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figure 2 1 a nematode feeds on a fungus part n.
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Add organic matter

Add organic matter

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Add organic matter

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  1. Figure 2.1. A nematode feeds on a fungus, part of a living system of checks and balances. Photo by Harold Jensen.

  2. Figure 2.2. Partially decomposed fresh residues removed from soil. Fragments of stems, roots, and fungal hyphae are all readily used by soil organisms.

  3. HEALTHY PLANTS Increased biological activity (& diversity) Add organic matter Reduced soilborne diseases, parasitic nematodes Decomposition Aggregation increased Pore structure improved Nutrients released Humus and other growth-promoting substances Harmful substances detoxified Improved tilth and water storage Figure 2.3. Adding organic matter results in many changes. Modified from Oshins and Drinkwater (1999). [Designer: Note odd font of item lower right; should be like the others]

  4. Figure 2.4. The cycle of plant nutrients.

  5. - - Zn++ Ca++ Ca++ Ca++ Mg++ - - - - - - Ca++ - - - - - - K+ - Mg++ - Ca++ - K+ - a) cations held on humus b) cations held on clay particle c) cations held by organic chelate Figure 2.5. Cations held on negatively charged organic matter and clay.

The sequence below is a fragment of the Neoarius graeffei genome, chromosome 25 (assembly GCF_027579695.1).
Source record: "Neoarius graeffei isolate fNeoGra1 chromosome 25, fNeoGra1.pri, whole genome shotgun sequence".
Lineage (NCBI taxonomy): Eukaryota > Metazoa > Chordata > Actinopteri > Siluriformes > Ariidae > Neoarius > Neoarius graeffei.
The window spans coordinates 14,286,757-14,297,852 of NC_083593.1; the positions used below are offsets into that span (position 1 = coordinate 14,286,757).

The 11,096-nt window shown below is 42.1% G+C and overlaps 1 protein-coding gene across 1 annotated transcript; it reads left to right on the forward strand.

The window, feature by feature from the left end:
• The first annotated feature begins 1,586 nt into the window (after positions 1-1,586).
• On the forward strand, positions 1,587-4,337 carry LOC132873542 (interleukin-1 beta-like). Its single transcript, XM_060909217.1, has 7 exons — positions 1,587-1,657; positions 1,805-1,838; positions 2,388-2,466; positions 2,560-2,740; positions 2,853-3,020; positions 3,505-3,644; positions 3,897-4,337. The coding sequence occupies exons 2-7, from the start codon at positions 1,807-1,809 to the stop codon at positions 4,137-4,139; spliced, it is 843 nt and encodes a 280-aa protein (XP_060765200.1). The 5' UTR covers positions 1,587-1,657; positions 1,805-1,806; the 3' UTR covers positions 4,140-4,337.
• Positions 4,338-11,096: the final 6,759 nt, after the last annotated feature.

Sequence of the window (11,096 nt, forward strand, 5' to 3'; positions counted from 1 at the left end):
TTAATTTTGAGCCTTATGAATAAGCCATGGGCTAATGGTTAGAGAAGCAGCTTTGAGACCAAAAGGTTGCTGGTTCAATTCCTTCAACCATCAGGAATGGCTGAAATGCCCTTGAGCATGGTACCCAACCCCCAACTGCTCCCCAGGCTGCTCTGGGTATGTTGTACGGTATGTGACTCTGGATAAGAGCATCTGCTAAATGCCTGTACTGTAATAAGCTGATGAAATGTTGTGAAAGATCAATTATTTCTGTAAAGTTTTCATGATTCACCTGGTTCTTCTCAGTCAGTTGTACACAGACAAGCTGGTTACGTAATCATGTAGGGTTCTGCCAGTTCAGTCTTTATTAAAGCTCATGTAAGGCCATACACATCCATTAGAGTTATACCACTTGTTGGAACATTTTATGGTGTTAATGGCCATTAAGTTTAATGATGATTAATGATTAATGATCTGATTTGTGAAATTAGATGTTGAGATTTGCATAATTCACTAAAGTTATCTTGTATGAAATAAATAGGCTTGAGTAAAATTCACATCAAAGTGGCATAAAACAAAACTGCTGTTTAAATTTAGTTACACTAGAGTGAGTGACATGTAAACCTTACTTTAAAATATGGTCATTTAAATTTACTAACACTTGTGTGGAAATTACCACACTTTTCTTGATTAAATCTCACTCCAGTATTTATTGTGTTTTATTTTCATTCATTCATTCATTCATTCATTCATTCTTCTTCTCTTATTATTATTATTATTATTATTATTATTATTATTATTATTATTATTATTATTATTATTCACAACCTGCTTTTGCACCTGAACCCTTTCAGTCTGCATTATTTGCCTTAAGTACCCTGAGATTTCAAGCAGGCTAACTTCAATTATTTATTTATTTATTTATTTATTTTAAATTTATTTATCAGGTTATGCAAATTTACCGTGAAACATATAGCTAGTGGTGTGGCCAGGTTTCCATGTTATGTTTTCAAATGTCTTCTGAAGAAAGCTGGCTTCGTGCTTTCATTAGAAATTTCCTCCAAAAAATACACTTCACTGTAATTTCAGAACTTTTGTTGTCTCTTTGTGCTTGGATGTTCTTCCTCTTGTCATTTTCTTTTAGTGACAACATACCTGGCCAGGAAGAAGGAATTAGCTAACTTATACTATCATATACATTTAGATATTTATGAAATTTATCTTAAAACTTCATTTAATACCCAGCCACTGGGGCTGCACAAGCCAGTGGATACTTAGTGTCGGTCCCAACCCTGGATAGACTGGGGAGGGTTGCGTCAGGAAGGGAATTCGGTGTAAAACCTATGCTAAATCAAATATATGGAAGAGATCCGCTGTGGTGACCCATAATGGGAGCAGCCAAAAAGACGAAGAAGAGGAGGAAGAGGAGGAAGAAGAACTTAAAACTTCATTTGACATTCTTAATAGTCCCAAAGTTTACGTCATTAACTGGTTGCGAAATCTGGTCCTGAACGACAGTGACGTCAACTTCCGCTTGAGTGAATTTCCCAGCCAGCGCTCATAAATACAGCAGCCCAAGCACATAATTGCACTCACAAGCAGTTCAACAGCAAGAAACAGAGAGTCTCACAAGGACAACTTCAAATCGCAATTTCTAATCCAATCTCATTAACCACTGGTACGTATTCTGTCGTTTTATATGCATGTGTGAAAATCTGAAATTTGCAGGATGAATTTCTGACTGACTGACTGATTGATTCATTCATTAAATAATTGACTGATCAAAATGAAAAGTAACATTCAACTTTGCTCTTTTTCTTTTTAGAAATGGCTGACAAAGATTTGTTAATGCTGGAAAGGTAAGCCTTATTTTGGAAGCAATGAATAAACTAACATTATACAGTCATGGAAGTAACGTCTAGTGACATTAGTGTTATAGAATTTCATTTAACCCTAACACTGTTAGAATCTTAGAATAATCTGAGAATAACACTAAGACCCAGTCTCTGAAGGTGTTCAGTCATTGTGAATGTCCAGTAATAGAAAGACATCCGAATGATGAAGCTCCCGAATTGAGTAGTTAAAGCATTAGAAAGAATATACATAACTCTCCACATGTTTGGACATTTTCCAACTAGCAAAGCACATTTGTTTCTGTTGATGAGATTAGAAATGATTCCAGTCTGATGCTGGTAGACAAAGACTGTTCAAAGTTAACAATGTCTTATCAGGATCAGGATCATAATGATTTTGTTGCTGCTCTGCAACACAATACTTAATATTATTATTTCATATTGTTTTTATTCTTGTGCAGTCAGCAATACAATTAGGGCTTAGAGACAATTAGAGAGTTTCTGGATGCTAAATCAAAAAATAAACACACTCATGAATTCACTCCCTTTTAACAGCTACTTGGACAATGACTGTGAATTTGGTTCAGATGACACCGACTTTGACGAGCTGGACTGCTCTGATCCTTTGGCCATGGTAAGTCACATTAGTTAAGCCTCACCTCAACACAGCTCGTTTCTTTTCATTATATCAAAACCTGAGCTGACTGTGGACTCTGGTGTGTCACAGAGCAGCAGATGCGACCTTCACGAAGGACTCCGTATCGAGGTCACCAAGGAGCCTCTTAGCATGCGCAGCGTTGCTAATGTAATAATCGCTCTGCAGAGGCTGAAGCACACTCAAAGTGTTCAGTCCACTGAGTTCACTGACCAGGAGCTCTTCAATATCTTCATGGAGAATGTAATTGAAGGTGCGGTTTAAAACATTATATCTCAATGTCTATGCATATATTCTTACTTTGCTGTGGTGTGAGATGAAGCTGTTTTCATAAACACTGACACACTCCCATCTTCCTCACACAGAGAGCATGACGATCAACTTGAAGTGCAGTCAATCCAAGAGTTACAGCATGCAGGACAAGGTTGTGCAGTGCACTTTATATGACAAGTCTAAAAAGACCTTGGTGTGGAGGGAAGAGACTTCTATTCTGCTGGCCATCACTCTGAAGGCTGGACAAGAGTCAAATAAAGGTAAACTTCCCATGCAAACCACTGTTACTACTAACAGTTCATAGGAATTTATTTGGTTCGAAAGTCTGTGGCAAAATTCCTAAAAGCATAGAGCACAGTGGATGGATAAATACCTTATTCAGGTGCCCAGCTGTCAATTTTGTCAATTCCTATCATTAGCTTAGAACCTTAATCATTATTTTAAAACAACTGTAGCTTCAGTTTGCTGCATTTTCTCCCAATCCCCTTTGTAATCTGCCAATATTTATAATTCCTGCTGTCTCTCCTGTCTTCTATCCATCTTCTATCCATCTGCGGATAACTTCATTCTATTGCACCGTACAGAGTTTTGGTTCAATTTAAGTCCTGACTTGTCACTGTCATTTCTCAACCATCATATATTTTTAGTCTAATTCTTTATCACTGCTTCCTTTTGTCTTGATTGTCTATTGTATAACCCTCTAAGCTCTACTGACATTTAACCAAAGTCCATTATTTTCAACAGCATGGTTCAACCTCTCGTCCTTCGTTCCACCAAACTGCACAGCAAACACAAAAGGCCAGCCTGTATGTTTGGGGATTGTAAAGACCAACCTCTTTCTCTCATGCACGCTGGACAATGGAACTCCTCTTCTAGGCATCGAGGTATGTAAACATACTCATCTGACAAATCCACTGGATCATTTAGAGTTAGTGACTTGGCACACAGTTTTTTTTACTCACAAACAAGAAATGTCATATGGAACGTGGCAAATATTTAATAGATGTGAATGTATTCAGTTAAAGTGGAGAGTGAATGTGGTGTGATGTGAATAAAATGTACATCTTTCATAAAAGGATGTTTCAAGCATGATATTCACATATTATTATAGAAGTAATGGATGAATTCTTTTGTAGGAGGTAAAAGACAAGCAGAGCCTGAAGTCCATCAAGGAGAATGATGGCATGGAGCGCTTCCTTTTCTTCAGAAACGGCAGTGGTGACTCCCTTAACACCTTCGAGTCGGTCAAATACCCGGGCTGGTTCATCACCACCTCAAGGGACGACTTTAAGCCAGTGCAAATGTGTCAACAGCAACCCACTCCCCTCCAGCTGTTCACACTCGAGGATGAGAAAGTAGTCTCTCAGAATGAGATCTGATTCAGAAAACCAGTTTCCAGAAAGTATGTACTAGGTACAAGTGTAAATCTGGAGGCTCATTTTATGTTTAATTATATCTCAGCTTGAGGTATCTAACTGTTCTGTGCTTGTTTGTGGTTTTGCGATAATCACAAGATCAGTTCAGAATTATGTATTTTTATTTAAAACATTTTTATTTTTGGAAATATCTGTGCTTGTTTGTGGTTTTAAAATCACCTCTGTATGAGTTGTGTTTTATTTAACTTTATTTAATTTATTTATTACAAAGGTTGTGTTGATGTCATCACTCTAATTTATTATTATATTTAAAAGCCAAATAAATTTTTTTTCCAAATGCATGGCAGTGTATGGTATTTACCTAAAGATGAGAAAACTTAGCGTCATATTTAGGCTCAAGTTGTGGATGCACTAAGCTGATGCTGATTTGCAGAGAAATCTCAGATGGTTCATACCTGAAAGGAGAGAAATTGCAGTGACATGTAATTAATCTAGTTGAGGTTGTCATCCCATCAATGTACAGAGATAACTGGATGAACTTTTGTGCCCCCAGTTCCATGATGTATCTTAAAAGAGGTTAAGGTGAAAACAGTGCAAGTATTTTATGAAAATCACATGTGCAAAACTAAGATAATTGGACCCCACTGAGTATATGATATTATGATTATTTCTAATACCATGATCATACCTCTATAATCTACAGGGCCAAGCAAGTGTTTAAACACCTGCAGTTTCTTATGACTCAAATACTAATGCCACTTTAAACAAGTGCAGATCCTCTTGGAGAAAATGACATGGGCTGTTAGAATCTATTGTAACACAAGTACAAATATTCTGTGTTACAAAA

6. infiltration runoff a) aggregated soil b) soil crusts after aggregates break down Figure 2.6. Changes in soil surface and water-flow pattern when crusts develop.

  7. Figure 2.7. Corn grown in nutrient solution with (right) and without (left) humic acids. Photo by R. Bartlett. In this experiment by Rich Bartlett adding humic acids to a nutrient solution increased the growth of tomatoes and corn as well as the amount and branching of roots.

  8. carbon dioxide (CO2) (0.04% in the atmosphere) photosynthesis crop harvest crop and animal residues carbon in soil organic matter erosion root respiration and soil organic matter decomposition respiration in stems and leaves Figure 2.8. The role of soil organic matter in the carbon cycle. Losses of carbon from the field are indicated by a dark border around the words describing the process.

  9. atmospheric fixation or fertilizer production nitrogen fixation volatilization crop and animal residues NH4++ OH- NH3 + H2O plant uptake erosion immobilization denitrification leaching to groundwater nitrogen gas (N2) (78% of atmosphere) NH4++ NO3- crop harvest legumes free-living bacteria nitrogen in soil organic matter ammonium NH4+ NO3- N2 + N2O nitrate NO3- Figure 2.9. The role of organic matter in the nitrogen cycle. Losses of nitrogen from the field are indicated by the dark border around the words describing the process.